French culture and cooking from some true locals by Christy Illius

I haven’t posted in a while, so trying to recap everything I have learned in the last week might be a little scattered, but I will do my best.

Since we last left off, I had met the mutual friends who live in the Paris area.  I was fortunate enough to spend every night from then on with these individuals, with a few meetings in the afternoon as well.

The first thing that comes to mind: Food and Wine. Food is an art form here , the dish being a  reflection of the chef himself. Everything is deliberately paired with another, as wine is paired with certain dishes back in the States. Myself and another friend were fortunate enough to have a cooking class with my new local friends, who happened to be 3 star chefs themselves. We made ratatouille and a bread crumb/herb coated cod dish, with a pear tart for dessert.  Delicious of course, and it was all in small portions. Once you come over here you will see that small is normal, and America’s HUGE size is an overindulgence that we have far too often. Even the placement of the food on the serving dish was deliberate and lovely to look at.  Our teachers were deliberate with everything they did, from cutting up the vegetables, to placing the pears in the dish just so. They had even chosen champagne to go  with our meal. Here’s a secret about Champagne: It should never be popped, and even though it looks impressive, you are actually spoiling the best part.

While I’m mentioning champagne, I might as well discuss wine and  meals. Wines and beers are paired with everything here as early as noon. It is typical for people under 21 to drink with a meal, and the super posh thing to do is to have a picnic in the spot of your choice, with a bottle of wine served in little plastic cups. Here’s the catch though- getting drunk is not the point. Wine and beer enhance the food and the experience, and so it is respected here. You would never see a box of Franzia being ripped open to play some game with at a party. Everything is very refined and classy here. Usually people will have maybe 2, or maximum 3 drinks here, and they aren’t heavy liquor drinks — although they do have the aperatifs and the digestifs, which I haven’t learned about yet. The point is, you generally wouldn’t go and order a rum and coke and continue to throw 4 or 5 of those back and then switch to beer. In fact, the idea that we drink to get drunk in the US is something that is very frowned upon. Yes, they do let go sometimes,but just because they drink in the afternoon doesn’t mean they are alcoholics, nor are they drinking to get drunk. Like I said, it is to enhance and enjoy the meal and the experience.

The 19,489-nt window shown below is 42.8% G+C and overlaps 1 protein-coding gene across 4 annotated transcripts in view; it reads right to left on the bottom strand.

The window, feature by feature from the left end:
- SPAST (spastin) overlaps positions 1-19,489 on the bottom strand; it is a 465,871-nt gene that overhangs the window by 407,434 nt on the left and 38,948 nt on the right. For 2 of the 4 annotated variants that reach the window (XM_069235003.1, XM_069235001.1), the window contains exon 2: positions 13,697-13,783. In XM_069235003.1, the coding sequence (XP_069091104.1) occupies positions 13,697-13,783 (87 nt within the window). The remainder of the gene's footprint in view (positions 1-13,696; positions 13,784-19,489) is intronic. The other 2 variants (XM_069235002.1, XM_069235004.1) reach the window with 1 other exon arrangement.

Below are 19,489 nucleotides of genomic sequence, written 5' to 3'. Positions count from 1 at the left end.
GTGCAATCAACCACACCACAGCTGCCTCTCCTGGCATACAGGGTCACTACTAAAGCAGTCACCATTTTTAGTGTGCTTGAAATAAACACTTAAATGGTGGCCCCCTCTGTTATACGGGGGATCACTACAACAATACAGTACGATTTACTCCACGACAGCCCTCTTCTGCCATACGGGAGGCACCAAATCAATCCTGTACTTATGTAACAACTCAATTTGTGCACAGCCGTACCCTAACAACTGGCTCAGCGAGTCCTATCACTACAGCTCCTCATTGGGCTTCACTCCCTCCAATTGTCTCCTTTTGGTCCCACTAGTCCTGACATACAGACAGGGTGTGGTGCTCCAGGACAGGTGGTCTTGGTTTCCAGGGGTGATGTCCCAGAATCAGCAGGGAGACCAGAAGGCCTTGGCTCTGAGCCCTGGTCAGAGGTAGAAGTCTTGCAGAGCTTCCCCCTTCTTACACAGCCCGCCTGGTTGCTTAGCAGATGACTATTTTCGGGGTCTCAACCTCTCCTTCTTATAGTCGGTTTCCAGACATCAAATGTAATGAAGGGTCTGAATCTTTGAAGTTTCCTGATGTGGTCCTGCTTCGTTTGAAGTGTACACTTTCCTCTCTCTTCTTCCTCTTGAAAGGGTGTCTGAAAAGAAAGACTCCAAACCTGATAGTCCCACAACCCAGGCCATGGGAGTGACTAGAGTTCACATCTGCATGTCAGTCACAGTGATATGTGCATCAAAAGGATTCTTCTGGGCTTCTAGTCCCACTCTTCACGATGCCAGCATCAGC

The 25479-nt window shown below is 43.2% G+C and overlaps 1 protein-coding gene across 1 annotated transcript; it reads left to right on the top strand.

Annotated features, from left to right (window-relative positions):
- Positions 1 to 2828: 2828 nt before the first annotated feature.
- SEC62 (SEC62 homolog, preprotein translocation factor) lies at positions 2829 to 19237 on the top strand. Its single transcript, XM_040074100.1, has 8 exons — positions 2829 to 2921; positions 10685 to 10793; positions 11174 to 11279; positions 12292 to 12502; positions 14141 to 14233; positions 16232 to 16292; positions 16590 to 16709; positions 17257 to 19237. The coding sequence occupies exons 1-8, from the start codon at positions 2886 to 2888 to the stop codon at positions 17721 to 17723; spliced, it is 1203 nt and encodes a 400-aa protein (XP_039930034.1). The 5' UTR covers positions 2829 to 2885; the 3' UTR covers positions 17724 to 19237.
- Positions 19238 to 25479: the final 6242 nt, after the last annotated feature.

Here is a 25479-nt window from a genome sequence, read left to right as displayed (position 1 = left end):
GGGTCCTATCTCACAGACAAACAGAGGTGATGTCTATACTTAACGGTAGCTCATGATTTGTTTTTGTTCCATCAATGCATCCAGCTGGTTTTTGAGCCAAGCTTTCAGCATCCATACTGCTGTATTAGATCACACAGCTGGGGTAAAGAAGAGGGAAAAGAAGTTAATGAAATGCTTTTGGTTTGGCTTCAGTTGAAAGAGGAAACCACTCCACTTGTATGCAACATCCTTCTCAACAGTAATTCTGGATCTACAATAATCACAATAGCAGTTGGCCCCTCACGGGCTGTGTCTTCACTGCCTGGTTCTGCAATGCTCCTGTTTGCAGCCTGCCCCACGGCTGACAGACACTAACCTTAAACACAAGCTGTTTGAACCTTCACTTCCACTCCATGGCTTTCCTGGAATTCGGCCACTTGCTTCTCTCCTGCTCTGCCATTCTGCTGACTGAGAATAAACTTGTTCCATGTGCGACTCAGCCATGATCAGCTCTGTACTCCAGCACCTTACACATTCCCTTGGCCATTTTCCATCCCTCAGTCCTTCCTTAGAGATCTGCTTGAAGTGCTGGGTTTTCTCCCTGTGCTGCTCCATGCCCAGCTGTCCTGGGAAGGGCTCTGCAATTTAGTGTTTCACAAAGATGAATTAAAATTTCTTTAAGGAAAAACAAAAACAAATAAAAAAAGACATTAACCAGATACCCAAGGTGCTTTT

Now that I’ve mentioned that the French love food and wine, I should say this: The women and men here are all slim and small framed individuals. The are very little ( if any at all) heavy set individuals. They  walk , bike, and take the stairs everywhere. Parking is rare and expensive, and even then if you can afford a car, it is a little car. Mercedes even makes a smart car. Bet you’ve never seen one of those in the states. Hummers are non -existent and the SUV is rare.

With everything I’ve learned so far, I can’t imagine what it’s going to be like going back to the US. As our new friends told us, “everything that we have learned is special, and it’s very classy, so share it with those who will appreciate it, but for those who won’t , don’t waste the magic. It’s special.” And it’s true, everything has a little bit of magic, and I can’t bear to think of a life without all of this, so when I come home, I will recreate as much as I can, and relive everything with each new day. Coming home will be hard. Coming home and coming down from any trip is hard, but this is Paris, a city that anyone will fall in love with, regardless of what kind of person you are. You spend 2 weeks or more here, you will fall, and you will fall hard. Leaving this city is going to be painful, but as the cliches go, there will always be Paris.

That’s all for now,

c

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